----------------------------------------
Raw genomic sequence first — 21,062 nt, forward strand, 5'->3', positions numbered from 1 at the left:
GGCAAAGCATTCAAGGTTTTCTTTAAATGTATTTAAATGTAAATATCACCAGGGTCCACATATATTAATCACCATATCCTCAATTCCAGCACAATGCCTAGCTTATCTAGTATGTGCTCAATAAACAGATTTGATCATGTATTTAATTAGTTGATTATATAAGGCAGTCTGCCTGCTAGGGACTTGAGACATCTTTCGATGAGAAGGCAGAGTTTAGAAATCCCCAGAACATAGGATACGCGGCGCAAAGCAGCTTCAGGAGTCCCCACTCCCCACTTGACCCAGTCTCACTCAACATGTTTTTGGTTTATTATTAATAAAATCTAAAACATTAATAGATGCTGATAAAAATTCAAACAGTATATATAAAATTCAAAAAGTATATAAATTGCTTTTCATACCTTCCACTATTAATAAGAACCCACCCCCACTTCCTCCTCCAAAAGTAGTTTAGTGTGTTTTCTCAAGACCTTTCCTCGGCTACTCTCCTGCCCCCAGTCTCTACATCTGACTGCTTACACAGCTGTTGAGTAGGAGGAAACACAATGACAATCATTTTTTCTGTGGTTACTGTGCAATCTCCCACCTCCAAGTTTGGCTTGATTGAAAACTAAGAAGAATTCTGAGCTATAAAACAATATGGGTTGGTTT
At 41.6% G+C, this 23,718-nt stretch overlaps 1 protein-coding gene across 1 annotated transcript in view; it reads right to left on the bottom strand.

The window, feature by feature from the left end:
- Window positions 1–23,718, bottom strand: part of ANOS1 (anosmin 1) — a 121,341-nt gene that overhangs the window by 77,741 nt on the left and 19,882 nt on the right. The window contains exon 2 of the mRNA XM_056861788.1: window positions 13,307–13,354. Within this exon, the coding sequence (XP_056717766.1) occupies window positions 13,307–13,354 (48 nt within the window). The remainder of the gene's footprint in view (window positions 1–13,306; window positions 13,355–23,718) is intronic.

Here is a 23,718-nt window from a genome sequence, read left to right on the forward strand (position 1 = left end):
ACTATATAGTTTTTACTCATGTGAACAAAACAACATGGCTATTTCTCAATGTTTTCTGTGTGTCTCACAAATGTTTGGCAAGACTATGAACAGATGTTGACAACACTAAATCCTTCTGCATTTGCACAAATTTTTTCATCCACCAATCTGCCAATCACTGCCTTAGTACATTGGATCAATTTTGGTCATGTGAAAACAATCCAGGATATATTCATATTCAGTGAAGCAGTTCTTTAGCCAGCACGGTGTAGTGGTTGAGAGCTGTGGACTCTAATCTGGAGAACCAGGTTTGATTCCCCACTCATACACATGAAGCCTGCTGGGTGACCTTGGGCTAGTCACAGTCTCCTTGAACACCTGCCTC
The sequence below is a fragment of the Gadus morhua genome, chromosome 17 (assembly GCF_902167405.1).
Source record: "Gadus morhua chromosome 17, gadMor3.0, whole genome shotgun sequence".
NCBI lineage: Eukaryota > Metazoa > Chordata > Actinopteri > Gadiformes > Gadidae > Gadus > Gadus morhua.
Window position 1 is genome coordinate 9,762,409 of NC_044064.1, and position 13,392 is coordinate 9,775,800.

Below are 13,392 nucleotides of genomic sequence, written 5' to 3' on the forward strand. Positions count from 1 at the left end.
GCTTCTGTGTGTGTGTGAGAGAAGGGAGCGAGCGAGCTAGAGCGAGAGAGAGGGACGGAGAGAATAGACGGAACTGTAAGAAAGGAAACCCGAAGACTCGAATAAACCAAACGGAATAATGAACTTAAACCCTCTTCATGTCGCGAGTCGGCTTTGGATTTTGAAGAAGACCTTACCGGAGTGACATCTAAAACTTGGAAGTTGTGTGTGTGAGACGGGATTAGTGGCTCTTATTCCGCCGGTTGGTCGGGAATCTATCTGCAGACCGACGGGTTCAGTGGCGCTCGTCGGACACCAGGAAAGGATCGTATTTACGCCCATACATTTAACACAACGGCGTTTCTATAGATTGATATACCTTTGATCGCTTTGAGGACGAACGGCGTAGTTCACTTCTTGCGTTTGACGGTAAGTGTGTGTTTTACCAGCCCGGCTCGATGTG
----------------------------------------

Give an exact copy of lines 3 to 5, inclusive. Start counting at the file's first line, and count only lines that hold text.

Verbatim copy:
At 41.6% G+C, this 23,718-nt stretch overlaps 1 protein-coding gene across 1 annotated transcript in view; it reads right to left on the bottom strand.

The window, feature by feature from the left end:
- Window positions 1–23,718, bottom strand: part of ANOS1 (anosmin 1) — a 121,341-nt gene that overhangs the window by 77,741 nt on the left and 19,882 nt on the right. The window contains exon 2 of the mRNA XM_056861788.1: window positions 13,307–13,354. Within this exon, the coding sequence (XP_056717766.1) occupies window positions 13,307–13,354 (48 nt within the window). The remainder of the gene's footprint in view (window positions 1–13,306; window positions 13,355–23,718) is intronic.